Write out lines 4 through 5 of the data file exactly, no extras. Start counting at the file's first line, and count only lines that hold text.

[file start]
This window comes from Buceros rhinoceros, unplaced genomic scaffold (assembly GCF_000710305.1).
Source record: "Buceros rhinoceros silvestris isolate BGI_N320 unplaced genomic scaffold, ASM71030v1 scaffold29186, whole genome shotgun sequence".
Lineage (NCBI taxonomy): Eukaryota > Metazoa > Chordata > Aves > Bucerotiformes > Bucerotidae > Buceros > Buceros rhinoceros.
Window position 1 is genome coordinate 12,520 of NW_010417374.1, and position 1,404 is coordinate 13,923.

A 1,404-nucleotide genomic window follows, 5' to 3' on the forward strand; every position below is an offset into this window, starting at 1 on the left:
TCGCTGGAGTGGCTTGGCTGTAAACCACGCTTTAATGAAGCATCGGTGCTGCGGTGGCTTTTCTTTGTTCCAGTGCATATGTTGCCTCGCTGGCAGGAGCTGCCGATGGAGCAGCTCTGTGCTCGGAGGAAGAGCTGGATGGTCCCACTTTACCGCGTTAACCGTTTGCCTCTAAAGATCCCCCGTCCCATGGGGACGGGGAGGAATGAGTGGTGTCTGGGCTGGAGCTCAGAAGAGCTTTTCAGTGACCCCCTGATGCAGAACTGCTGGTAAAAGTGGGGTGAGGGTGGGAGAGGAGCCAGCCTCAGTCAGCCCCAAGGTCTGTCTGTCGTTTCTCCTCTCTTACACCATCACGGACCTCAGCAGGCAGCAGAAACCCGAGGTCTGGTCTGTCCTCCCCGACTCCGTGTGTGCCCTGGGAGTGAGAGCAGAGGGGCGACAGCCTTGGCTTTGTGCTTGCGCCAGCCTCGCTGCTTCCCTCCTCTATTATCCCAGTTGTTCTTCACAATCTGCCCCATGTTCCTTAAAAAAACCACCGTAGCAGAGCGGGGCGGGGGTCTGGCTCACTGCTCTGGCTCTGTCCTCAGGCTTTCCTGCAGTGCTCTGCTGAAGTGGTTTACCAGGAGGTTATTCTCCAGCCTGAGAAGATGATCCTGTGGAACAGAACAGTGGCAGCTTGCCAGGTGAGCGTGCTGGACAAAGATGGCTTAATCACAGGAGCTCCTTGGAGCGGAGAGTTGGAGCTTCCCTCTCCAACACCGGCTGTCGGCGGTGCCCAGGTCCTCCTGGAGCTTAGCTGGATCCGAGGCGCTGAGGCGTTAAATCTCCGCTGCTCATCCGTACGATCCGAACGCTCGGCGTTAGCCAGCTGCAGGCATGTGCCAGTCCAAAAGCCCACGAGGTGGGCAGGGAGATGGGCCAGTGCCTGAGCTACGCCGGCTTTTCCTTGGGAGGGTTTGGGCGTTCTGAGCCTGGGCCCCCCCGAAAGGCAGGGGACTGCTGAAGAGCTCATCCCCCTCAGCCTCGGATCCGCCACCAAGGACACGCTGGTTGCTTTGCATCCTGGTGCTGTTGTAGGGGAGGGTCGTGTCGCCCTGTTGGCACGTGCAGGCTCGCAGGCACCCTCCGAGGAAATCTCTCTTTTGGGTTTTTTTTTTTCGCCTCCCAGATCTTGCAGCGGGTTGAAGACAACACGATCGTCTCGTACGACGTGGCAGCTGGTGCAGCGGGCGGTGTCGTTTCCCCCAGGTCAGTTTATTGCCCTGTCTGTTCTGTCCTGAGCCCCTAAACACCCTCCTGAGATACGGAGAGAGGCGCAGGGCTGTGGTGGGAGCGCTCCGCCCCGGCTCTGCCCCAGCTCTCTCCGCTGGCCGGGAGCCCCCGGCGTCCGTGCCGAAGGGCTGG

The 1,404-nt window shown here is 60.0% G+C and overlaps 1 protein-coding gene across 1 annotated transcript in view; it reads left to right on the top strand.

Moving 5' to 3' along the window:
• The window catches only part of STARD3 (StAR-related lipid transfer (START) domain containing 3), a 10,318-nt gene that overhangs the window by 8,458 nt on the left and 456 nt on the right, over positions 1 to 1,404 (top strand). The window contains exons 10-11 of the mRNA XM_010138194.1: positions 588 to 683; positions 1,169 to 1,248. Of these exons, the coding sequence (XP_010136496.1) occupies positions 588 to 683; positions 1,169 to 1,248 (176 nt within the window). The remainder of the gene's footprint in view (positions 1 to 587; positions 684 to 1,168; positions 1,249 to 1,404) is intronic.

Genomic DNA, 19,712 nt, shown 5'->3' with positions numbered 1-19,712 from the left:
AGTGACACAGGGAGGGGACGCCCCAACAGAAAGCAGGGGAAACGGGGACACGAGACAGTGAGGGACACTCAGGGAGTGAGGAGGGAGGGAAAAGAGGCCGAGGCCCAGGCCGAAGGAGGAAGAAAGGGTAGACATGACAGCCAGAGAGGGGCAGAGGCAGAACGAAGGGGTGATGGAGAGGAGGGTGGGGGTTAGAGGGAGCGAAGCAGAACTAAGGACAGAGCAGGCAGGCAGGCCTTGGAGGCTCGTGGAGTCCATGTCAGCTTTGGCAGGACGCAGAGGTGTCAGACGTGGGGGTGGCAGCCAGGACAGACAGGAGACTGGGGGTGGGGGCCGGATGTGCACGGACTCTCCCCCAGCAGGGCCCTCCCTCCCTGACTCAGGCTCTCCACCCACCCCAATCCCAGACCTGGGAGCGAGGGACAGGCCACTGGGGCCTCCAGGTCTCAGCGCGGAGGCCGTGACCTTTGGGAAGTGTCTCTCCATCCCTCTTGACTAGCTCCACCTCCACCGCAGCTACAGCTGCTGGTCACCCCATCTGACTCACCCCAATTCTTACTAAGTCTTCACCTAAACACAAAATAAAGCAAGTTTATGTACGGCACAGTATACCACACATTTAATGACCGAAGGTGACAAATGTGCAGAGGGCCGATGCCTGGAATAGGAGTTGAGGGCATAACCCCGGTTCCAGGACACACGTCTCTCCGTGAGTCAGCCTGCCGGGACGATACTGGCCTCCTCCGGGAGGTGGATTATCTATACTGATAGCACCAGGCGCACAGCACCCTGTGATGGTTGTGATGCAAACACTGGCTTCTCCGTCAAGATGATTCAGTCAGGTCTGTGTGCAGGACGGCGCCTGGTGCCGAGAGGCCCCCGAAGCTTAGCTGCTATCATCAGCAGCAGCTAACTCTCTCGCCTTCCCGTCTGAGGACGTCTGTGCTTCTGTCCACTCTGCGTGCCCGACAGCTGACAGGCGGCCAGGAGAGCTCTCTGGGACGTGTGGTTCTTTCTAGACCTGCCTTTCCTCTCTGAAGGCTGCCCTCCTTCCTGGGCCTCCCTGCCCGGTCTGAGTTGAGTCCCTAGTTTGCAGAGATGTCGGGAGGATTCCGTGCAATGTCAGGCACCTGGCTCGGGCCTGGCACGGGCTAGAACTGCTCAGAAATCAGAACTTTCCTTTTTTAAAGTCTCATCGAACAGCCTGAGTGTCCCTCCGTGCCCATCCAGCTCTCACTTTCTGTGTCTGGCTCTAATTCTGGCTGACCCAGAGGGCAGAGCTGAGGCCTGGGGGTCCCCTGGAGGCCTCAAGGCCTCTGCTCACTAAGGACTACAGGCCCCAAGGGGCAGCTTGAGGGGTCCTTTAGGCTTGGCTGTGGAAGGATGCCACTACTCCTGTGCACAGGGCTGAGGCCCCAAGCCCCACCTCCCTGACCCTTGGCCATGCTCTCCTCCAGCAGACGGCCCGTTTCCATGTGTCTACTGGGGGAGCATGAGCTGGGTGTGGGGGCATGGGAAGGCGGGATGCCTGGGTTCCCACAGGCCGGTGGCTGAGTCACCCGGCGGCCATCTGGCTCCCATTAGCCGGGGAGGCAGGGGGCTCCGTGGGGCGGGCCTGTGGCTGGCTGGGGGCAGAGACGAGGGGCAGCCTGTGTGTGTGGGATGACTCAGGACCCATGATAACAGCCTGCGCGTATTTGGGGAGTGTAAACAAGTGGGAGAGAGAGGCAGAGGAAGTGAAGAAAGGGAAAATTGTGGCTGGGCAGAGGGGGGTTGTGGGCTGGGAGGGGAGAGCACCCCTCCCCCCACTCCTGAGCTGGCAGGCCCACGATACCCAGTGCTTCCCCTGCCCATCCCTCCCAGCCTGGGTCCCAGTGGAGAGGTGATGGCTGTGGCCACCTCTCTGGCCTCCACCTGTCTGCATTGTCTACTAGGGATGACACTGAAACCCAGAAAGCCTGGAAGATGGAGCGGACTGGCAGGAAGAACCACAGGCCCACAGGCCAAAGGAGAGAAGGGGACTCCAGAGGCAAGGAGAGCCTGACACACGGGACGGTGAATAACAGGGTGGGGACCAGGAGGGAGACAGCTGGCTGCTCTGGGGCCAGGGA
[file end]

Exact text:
Window position 1 is genome coordinate 12,520 of NW_010417374.1, and position 1,404 is coordinate 13,923.

A 1,404-nucleotide genomic window follows, 5' to 3' on the forward strand; every position below is an offset into this window, starting at 1 on the left: